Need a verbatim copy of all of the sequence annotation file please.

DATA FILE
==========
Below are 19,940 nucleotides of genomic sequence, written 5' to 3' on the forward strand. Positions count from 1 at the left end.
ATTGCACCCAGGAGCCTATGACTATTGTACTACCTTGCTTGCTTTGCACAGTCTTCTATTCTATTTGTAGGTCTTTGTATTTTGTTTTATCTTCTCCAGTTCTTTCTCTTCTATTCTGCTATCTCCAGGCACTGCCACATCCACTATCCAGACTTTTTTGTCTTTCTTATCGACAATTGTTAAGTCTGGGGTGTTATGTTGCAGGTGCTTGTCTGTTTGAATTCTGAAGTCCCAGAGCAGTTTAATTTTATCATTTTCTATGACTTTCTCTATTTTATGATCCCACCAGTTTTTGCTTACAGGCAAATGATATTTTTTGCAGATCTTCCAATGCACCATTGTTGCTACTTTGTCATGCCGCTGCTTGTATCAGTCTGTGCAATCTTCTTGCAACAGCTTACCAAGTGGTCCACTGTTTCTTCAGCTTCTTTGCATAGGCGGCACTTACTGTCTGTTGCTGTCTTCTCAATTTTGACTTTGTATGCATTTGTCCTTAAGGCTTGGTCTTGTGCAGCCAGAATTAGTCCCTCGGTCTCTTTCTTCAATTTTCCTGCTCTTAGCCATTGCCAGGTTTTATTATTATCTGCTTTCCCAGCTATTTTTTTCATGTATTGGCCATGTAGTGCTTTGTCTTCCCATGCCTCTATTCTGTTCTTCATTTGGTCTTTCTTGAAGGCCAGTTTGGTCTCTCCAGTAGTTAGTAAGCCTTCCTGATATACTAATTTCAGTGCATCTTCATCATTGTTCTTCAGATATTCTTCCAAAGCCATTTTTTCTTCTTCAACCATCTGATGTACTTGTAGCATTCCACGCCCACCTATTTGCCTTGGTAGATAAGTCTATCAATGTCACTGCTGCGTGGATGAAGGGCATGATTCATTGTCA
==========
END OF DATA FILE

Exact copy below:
Below are 19,940 nucleotides of genomic sequence, written 5' to 3' on the forward strand. Positions count from 1 at the left end.
ATTGCACCCAGGAGCCTATGACTATTGTACTACCTTGCTTGCTTTGCACAGTCTTCTATTCTATTTGTAGGTCTTTGTATTTTGTTTTATCTTCTCCAGTTCTTTCTCTTCTATTCTGCTATCTCCAGGCACTGCCACATCCACTATCCAGACTTTTTTGTCTTTCTTATCGACAATTGTTAAGTCTGGGGTGTTATGTTGCAGGTGCTTGTCTGTTTGAATTCTGAAGTCCCAGAGCAGTTTAATTTTATCATTTTCTATGACTTTCTCTATTTTATGATCCCACCAGTTTTTGCTTACAGGCAAATGATATTTTTTGCAGATCTTCCAATGCACCATTGTTGCTACTTTGTCATGCCGCTGCTTGTATCAGTCTGTGCAATCTTCTTGCAACAGCTTACCAAGTGGTCCACTGTTTCTTCAGCTTCTTTGCATAGGCGGCACTTACTGTCTGTTGCTGTCTTCTCAATTTTGACTTTGTATGCATTTGTCCTTAAGGCTTGGTCTTGTGCAGCCAGAATTAGTCCCTCGGTCTCTTTCTTCAATTTTCCTGCTCTTAGCCATTGCCAGGTTTTATTATTATCTGCTTTCCCAGCTATTTTTTTCATGTATTGGCCATGTAGTGCTTTGTCTTCCCATGCCTCTATTCTGTTCTTCATTTGGTCTTTCTTGAAGGCCAGTTTGGTCTCTCCAGTAGTTAGTAAGCCTTCCTGATATACTAATTTCAGTGCATCTTCATCATTGTTCTTCAGATATTCTTCCAAAGCCATTTTTTCTTCTTCAACCATCTGATGTACTTGTAGCATTCCACGCCCACCTATTTGCCTTGGTAGATAAGTCTATCAATGTCACTGCTGCGTGGATGAAGGGCATGATTCATTGTCA